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Email Netiquette - Part 3

This is the third in a series of four. The second can be found at Continuing our discussion from the previous post, I'll expound on points seven through nine in this post.

  1. Use plain text (preferred) or HTML
  2. Top-post only when forwarding. Bottom-post otherwise.
  3. Trim your replies.
  4. Keep you signature under five lines, and use the signature separator "-- " (dash, dash, space).
  5. Do not attach unnecessary files, keep attachments small, and don't attach proprietary formats.
  6. Keep the width of your message under 80 characters
  7. Use a client that sends threading headers.
  8. Reply only to the necessary people (don't abuse CC: or "reply to all").
  9. Be short and concise. Don't ramble (stay on topic).
  10. Break up your paragraphs.
  11. Use proper spelling, grammar and punctuation (avoid CAPS).
  12. Don't answer spam, and don't send out spam.

Use a client that sends threading headers.
When on mailing lists, it's important to know what the main topic of a subthread is about and who is talking or referring to whom. Also, when replying, it's important to keep your reply in the thread, and not start a new thread, because your client isn't sending the appropriate headers to the list. As a result, make sure your client is configured to send the following headers in your email: Message-ID, In-Reply-To, References, and Supersedes.

This isn't difficult to do. Most email clients that I've used on the GNU/Linux desktop do this for you automatically. But I have seen threads where they were broken up and started fresh, because someone's MUA didn't send the appropriate headers. As a result, because the thread is fractured and broken into many different email threads, as you can imagine, it's very hard to follow conversations.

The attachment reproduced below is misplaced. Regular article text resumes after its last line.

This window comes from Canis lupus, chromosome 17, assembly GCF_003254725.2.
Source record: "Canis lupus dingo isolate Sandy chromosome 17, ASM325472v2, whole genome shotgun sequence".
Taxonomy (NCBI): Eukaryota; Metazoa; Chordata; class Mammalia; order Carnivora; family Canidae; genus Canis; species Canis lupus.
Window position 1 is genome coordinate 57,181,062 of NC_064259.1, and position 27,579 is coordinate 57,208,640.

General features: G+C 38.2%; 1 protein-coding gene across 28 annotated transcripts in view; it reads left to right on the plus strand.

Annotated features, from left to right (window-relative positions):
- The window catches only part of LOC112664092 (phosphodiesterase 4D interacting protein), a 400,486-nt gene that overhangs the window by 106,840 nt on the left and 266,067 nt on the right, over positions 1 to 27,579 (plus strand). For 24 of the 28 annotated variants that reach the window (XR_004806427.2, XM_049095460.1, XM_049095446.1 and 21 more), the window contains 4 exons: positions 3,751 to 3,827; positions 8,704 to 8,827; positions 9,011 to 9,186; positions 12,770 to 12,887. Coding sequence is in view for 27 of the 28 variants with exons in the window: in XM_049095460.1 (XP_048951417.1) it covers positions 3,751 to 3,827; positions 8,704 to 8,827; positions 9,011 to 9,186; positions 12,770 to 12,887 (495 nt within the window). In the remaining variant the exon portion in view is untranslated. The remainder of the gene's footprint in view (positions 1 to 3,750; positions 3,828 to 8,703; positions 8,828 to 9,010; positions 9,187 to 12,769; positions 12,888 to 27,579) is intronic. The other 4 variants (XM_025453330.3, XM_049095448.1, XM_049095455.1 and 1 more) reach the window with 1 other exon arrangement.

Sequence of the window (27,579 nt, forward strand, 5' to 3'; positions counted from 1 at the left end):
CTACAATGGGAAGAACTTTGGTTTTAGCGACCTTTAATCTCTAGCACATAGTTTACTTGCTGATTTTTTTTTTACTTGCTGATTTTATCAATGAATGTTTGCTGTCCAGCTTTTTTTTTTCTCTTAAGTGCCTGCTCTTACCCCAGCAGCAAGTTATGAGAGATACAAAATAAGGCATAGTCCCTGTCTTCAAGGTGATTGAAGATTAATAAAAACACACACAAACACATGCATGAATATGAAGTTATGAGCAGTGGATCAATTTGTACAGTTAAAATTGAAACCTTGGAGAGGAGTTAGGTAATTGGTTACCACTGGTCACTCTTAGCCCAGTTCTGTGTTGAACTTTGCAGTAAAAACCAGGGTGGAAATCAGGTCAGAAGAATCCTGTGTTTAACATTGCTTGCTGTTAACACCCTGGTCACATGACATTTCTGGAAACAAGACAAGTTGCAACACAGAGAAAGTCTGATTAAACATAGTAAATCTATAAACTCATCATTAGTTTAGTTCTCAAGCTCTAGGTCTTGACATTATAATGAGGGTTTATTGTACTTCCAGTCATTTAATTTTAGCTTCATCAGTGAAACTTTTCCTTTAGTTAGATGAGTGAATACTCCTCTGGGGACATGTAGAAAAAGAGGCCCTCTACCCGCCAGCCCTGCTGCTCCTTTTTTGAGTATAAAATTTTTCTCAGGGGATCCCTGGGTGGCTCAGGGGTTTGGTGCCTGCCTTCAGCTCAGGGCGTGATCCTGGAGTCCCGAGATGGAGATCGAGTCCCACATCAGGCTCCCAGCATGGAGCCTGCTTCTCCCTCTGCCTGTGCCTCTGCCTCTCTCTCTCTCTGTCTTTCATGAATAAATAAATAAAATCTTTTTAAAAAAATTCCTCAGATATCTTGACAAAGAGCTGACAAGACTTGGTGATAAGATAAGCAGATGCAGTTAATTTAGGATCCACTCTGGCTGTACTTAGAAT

Reply only to the necessary people (don't abuse CC: or "reply to all").
When on mailing lists, and you wish to reply to a message, unless you want to contact the author of the message off-list, you should be replying to the list itself, not the author AND the list. This means, that when using "reply to all" or "reply to list", make sure that only the mailing list address is the one you are replying to, and that your are not replying to the original author plus the list itself. This means the original author will get your message twice. So, please pay attention when you're composing your reply, that you are addressing the appropriate people, and not producing any redundancies. Mozilla Thunderbird 3 has a "reply to list" button that should be used rather than "reply to all" when replying to mailing lists. Mutt can be configured to also reply to just the list by pressing "L". Check your MUA to make sure it it setup correctly to reply only to the list, and not to both the author of the mail and the list.

In the corporate sector, usually a mailing list consists of many individual email addresses, some in the "To:" field, others in the "CC:" field. I've seen this get out of hand many times. When you're replying to a thread where a mailing list address is not used, but individual email addresses are, think to yourself who the right recipients of the mail should be. If everyone on the list should be notified, then fine. But, if you're addressing a specific case that will only benefit one or two people in the thread, then maybe you should cut a lot of names out of the reply. It can be quite annoying when someone sends a baby announcement to a corporate mailing list, and then everyone on the list presses the "reply to all" button, and everyone on the list receives a "Congratulations!" reply. The "reply" button going ONLY to the original recipient is the appropriate use here.

Be short and concise. Don't ramble (stay on topic).
The longer an email message is, the more likely they are not going to read the entire message. Especially if you have a habit of it. When people read email, they want it to be short and sweet. Give me the gist of the idea, with pertinent information. If I need clarification, I'll reply asking for such. No one wants to spend five minutes reading your rambling. Which, further means, that if you engage into a debate, and it begins to turn emotional, look at your reply. Is it getting lengthy, because you want the recipient to understand how you feel? They are probably not going to read it. In that case, it's probably best to step away from the reply for a day, before getting back to it. At that point, you'll probably notice the reply is substantially shorter, and less emotional.

A problem with rambling on and on is drifting off topic. Here's an example of a reply to an email where the sender drifts from one topic to the other. The email is extremely lengthy, and hardly relevant to the topic at hand. Feel like reading it? Neither do I. The KISS principle applies to email: Keep It Simple, Stupid.

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